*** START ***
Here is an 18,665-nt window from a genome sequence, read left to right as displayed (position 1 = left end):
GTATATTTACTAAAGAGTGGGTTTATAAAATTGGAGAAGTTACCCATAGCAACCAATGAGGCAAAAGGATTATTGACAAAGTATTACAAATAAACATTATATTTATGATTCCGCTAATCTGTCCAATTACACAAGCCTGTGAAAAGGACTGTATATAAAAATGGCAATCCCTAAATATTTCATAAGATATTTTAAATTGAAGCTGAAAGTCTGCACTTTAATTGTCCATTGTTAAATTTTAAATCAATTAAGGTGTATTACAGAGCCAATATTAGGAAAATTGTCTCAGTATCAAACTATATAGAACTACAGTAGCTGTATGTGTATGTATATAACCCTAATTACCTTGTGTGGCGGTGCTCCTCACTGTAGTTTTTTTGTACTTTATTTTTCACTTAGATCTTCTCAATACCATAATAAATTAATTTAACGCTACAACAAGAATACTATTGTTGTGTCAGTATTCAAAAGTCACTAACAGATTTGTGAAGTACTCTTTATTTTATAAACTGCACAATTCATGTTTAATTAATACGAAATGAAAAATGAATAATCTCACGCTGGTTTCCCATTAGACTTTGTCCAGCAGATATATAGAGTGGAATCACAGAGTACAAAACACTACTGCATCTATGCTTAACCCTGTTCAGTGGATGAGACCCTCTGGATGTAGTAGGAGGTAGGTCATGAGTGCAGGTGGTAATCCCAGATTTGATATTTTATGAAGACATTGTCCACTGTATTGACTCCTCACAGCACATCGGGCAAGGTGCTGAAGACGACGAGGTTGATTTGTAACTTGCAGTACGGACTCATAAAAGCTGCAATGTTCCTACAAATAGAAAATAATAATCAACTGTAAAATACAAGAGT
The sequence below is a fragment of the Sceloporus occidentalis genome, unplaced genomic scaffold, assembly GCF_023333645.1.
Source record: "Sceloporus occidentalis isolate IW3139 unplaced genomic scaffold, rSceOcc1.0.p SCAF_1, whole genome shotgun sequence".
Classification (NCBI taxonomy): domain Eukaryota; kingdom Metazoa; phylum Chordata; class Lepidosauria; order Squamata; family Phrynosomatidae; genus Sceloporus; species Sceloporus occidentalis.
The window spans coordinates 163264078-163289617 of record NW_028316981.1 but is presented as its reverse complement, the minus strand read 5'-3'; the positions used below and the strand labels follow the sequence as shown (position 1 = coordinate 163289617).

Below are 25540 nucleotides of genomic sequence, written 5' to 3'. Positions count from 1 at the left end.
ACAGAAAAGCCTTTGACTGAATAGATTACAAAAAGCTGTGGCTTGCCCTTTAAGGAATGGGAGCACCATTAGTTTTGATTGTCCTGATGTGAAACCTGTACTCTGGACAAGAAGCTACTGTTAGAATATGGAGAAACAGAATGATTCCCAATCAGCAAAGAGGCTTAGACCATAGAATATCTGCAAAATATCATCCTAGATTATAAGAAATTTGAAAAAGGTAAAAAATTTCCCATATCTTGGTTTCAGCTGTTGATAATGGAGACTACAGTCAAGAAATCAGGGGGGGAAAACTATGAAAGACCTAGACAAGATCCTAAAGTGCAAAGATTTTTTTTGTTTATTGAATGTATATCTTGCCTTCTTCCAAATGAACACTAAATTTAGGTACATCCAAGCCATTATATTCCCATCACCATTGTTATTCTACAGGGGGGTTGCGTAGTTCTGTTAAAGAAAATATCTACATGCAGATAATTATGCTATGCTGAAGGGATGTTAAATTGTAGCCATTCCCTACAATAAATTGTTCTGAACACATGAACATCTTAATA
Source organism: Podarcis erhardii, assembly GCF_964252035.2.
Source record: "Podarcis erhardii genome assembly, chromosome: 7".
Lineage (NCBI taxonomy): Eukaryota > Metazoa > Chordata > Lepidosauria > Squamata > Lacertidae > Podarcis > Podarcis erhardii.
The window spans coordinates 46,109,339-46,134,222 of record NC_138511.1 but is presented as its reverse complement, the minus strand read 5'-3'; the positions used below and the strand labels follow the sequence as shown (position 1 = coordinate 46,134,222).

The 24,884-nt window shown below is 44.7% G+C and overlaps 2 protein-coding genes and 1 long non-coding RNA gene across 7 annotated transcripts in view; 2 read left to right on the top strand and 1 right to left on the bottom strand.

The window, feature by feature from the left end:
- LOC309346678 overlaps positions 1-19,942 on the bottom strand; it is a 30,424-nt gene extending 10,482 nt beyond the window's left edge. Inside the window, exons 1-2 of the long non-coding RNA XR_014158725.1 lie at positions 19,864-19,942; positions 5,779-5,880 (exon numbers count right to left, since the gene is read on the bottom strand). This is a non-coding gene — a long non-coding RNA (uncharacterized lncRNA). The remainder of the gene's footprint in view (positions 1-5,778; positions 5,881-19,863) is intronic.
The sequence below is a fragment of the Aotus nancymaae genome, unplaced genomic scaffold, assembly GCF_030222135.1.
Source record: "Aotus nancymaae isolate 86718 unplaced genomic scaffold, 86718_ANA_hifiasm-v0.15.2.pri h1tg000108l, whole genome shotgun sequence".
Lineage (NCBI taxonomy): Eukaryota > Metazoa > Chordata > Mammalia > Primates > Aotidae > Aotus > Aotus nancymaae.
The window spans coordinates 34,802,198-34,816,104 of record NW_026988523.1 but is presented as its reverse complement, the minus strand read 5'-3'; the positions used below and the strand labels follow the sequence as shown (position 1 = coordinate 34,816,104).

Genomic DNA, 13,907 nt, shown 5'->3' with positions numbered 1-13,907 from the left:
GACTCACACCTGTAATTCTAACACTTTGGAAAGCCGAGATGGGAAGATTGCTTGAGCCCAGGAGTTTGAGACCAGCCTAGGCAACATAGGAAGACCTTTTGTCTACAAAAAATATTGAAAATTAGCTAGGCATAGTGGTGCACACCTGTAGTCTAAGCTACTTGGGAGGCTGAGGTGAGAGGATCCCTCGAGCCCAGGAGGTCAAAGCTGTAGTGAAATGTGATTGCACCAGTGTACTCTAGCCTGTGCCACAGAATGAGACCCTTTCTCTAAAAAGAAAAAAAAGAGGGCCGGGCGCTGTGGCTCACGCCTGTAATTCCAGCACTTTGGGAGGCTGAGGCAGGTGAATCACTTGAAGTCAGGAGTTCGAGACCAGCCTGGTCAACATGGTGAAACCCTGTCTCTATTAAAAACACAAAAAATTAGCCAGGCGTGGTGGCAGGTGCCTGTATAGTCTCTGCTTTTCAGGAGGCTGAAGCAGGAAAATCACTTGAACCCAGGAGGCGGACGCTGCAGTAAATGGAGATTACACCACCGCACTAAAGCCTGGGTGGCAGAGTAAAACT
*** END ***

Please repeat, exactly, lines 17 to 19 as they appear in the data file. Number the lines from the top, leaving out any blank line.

Source record: "Aotus nancymaae isolate 86718 unplaced genomic scaffold, 86718_ANA_hifiasm-v0.15.2.pri h1tg000108l, whole genome shotgun sequence".
Lineage (NCBI taxonomy): Eukaryota > Metazoa > Chordata > Mammalia > Primates > Aotidae > Aotus > Aotus nancymaae.
The window spans coordinates 34,802,198-34,816,104 of record NW_026988523.1 but is presented as its reverse complement, the minus strand read 5'-3'; the positions used below and the strand labels follow the sequence as shown (position 1 = coordinate 34,816,104).